Journal Articles

Publication Date



Gaceta Sanitaria


OBJECTIVE: What are the levels of asbestos exposure that cause each type of health effect? The objective of this study was to review the available scientific evidence on exposure levels for asbestos and their relationship to health effects.

METHOD: An umbrella review of English-language reviews and meta-analyses, from 1980 to March 2021 was conducted. We included reviews involving quantified asbestos exposures and health outcomes. The review has been adapted to the indications of the PRISMA declaration. Methodological quality of the selected studies was assessed using the AMSTAR instrument.

RESULTS: We retrieved 196 references. After applying the search strategy and quality analysis, 10 reviews were selected for in-depth analysis. For lung cancer, the highest risk was observed with exposure to amphiboles. Longer, thinner fibers had the greatest capacity to cause lung cancer, especially those > 10 μm in length. For mesothelioma, longer and thinner fibers were also more pathogenic; amphiboles ≥ 5 μm are especially associated with increased mesothelioma risk. No studies observed an increased risk for lung cancer or mesothelioma at asbestos exposure levels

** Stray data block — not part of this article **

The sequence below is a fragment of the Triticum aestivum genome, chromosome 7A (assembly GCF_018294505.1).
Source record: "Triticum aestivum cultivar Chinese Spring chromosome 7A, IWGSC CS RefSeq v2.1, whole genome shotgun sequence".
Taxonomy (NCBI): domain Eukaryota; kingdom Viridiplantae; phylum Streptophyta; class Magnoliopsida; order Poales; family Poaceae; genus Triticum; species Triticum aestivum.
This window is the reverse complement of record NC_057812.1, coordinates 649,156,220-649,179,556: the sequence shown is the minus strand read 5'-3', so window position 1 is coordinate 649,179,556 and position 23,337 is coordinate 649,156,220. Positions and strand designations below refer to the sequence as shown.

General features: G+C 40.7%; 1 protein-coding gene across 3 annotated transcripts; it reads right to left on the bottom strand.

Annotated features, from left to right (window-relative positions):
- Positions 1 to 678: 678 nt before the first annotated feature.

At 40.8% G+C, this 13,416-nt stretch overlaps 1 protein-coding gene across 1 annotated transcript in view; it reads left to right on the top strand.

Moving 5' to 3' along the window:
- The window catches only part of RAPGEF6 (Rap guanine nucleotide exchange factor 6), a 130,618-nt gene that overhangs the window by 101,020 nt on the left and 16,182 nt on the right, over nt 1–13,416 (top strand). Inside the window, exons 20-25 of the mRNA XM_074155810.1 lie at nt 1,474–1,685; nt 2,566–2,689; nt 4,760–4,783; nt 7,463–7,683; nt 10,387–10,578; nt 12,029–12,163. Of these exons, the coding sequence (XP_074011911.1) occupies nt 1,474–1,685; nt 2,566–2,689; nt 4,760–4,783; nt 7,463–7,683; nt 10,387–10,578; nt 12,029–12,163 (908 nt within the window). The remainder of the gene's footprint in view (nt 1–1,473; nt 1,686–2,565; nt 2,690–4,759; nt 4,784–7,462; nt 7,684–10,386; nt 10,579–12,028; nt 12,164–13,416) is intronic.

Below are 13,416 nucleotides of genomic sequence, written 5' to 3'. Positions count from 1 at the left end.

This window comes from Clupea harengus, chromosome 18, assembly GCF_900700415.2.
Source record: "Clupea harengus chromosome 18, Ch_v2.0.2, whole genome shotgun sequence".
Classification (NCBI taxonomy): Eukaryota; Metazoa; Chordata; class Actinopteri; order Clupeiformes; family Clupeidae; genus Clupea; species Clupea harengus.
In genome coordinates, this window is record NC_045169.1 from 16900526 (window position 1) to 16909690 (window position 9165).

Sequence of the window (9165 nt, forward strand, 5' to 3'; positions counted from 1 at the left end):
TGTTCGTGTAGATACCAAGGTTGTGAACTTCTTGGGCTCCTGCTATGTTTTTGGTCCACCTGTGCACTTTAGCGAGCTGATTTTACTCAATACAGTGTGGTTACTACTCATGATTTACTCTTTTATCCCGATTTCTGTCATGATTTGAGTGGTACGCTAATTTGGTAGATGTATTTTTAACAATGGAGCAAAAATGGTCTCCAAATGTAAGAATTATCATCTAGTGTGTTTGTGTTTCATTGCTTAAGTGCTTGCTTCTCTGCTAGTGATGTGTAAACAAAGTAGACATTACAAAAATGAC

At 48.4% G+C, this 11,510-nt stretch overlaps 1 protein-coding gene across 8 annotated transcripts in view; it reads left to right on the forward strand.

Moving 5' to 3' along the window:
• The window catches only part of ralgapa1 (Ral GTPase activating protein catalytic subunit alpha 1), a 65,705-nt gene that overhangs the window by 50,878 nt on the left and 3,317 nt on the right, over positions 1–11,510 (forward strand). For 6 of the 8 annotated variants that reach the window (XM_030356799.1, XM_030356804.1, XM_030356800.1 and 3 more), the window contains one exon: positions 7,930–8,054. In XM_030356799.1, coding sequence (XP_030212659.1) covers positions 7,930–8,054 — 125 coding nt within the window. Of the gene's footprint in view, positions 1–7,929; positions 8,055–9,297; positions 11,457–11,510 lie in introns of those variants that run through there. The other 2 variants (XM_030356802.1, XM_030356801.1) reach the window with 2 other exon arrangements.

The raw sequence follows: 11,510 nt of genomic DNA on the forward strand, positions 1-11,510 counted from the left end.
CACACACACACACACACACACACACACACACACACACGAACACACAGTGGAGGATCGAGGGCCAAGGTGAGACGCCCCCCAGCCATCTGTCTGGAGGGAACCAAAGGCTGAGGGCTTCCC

CONCLUSIONS: Banning all asbestos exposure remains the best measure to preventing its negative health effects. The highest quality reviews and meta-analyses support that there is little risk of lung cancer or mesothelioma at daily exposure levels below 0.1 f/ml.


Asbestos, Amphibole, Humans, Lung Neoplasms, Mesothelioma, Occupational Exposure, Risk Assessment

Included in

Public Health Commons



To view the content in your browser, please download Adobe Reader or, alternately,
you may Download the file to your hard drive.

NOTE: The latest versions of Adobe Reader do not support viewing PDF files within Firefox on Mac OS and if you are using a modern (Intel) Mac, there is no official plugin for viewing PDF files within the browser window.